CUNA Comment Letter
Specialized Lending Activities
February 21, 2006
Ms. Mary Rupp
Secretary of the Board
National Credit Union Administration
1775 Duke Street
Alexandria, Virginia 22314-3428
Dear Ms. Rupp:
The Credit Union National Association (CUNA) appreciates the opportunity to comment on the proposed rule to regulate purchases by federally-insured credit unions of indirect vehicle loans serviced by third-parties. The rule will limit the aggregate amount of these loans serviced by any single third-party to 50% of a credit unions net worth during the first 30 months of a new third-party servicing relationship and to 100% of the credit unions net worth after the initial 30-month period. The rule also includes provisions allowing credit unions to request a waiver to exceed these aggregate limits, as well as a grandfather provision so credit unions will not be required to divest these types of loans if they currently exceed the limitations. CUNA represents approximately 88 percent of our nations 8,900 state and federal credit unions, which serve nearly 87 million members.
SUMMARY OF CUNAs COMMENTS
- It is unclear how NCUA determined the limits on the aggregate amount of vehicle loans serviced by a third party.
- NCUA should consider whether RegFlex credit unions could be exempt from the rule.
- If NCUA does not exempt RegFlex credit unions it should consider whether RegFlex credit unions could qualify for more flexible limits without having to seek a waiver.
- The waiver process should be clarified.
- The proposed definition of third-party servicer excludes entities that are wholly-owned subsidiaries of federally insured depository institutions. We believe this should be changed to entities having a majority of its voting interests owned by federally-insured depository institutions.
Discussion of CUNAs Comments
CUNA recommends that NCUA consider several changes and clarifications to the proposal, which are addressed below.
As indicated above, the proposal would limit the aggregate amount of a credit unions vehicle loans and interest in such loans serviced by a third-party during an initial period. After that time, the aggregate could not exceed 100% of the credit unions net worth.
NCUA states that it examined the average life of loans that make up an indirect. outsourced program portfolio in determining when a credit union may move from the 50% to 100% limitation. However, the agency does not sufficiently discuss how it arrived at the 50% level, except that it is less restrictive than the Office of the Comptroller of the Currencys limits on asset backed securities collateralized by loan receivables. In the absence of such information, higher and more flexible limits, as some credit unions have suggested, seem reasonable, such as 75% of net worth for the first 18 months, as long as due diligence requirements are met. We recommend the agency consider whether higher limits during the initial period are appropriate, if the selection of the proposed limitations cannot be explained more thoroughly.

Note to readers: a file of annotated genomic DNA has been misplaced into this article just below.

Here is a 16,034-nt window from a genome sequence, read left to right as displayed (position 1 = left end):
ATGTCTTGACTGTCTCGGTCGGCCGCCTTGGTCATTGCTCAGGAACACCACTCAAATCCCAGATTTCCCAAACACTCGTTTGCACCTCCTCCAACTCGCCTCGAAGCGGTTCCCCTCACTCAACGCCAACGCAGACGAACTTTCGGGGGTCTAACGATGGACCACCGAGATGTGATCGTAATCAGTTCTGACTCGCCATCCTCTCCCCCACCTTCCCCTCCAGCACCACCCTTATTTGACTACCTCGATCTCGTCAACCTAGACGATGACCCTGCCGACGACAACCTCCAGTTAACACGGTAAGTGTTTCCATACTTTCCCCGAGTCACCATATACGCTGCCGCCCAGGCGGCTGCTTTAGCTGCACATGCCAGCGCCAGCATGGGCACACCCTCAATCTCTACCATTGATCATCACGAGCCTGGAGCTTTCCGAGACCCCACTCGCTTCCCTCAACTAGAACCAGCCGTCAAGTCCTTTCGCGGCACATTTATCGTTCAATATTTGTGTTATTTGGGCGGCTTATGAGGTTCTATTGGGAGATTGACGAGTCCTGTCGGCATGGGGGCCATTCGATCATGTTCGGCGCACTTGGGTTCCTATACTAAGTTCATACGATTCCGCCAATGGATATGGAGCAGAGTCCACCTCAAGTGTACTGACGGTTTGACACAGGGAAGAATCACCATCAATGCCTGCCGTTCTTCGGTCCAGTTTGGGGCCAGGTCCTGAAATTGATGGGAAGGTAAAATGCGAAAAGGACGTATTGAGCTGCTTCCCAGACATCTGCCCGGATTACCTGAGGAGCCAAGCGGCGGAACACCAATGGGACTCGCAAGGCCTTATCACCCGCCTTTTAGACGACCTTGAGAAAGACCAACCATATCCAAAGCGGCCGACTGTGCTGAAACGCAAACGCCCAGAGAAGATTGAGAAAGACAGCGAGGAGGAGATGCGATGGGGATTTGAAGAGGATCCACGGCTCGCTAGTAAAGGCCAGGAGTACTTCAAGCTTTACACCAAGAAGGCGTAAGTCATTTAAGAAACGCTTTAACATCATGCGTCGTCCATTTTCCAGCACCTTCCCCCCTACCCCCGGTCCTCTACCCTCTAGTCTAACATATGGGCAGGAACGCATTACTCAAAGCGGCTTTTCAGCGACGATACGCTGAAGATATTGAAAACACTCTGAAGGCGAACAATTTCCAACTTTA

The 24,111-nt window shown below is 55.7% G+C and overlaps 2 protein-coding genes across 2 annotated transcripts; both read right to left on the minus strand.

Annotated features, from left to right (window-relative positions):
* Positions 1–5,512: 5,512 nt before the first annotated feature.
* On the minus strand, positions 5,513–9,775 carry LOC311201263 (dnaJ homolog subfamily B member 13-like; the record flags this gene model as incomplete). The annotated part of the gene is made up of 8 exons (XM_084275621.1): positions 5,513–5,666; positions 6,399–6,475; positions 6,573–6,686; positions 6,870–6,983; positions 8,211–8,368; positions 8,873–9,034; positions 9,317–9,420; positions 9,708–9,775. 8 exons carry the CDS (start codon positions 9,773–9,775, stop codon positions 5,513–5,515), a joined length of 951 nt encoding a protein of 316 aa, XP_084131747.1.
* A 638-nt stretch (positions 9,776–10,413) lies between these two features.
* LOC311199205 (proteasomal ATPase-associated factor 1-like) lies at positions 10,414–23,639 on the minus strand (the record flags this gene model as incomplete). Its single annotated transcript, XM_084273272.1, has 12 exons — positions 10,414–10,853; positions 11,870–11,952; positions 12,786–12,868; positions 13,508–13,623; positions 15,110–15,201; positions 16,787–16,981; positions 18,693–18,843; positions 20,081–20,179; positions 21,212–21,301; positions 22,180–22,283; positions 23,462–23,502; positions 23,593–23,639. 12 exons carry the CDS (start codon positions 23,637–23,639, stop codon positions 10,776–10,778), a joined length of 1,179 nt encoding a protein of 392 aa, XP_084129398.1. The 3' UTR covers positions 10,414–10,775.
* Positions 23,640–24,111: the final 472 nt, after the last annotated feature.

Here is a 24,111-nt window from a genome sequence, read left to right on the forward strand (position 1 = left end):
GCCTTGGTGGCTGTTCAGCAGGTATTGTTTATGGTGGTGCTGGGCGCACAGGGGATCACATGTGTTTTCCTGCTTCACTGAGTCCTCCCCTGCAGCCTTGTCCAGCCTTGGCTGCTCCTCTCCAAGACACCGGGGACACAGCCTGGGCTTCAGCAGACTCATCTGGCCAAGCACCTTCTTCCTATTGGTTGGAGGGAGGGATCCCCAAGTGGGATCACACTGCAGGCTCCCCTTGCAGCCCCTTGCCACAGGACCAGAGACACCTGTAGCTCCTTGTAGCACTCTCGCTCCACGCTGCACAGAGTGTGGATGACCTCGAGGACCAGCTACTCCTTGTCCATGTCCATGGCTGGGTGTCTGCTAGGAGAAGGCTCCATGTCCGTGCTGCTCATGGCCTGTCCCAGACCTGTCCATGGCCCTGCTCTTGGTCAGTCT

Key aspects of the proposal would grandfather existing programs and allow credit unions that have met due diligence requirements to apply for a waiver to obtain higher limits. We support these provisions and encourage NCUA to consider whether broader use of waivers might be appropriate for other regulatory requirements that do not currently include such a process. The proposal states the factors that the regional director will consider in granting a waiver. The rule should also address the documentation a credit union is expected to supply to the regional director and how long the process will take.
While we support the waiver provisions, we also encourage NCUA to consider whether a more efficient process would be to adopt more flexible limits in the rule accompanied by the due diligence requirements, rather than require credit unions that meet due diligence requirements to undergo the burden of having to seek a waiver.
Along those lines, we also recommend NCUA consider whether RegFlex credit unions could be eligible for an exemption from the rule, as long as they have satisfied the agencys due diligence and other requirements.
The proposed definition of third-party servicer excludes entities that are wholly-owned subsidiaries of federally insured depository institutions. As the Georgia League has recommended, we believe this should be changed to an entity having a majority of its voting interests owned by federally-insured depository institutions. This change will broaden the exception to cover, for example, servicers that are jointly owned by credit unions and other credit union-related organizations even if no one owner owns more than 50 percent of the servicer. Such a change should raise no additional safety and soundness considerations as federal regulators will have access and oversight of servicers that are owned in this manner.
Thank you for the opportunity to comment on the proposed rule to regulate purchases by federally-insured credit unions of indirect vehicle loans serviced by third-parties. If you or other Board staff have questions about our comments, please give me a call at (202) 638-5777.
Mary Mitchell Dunn
Senior Vice President and CUNA Depyu General Counsel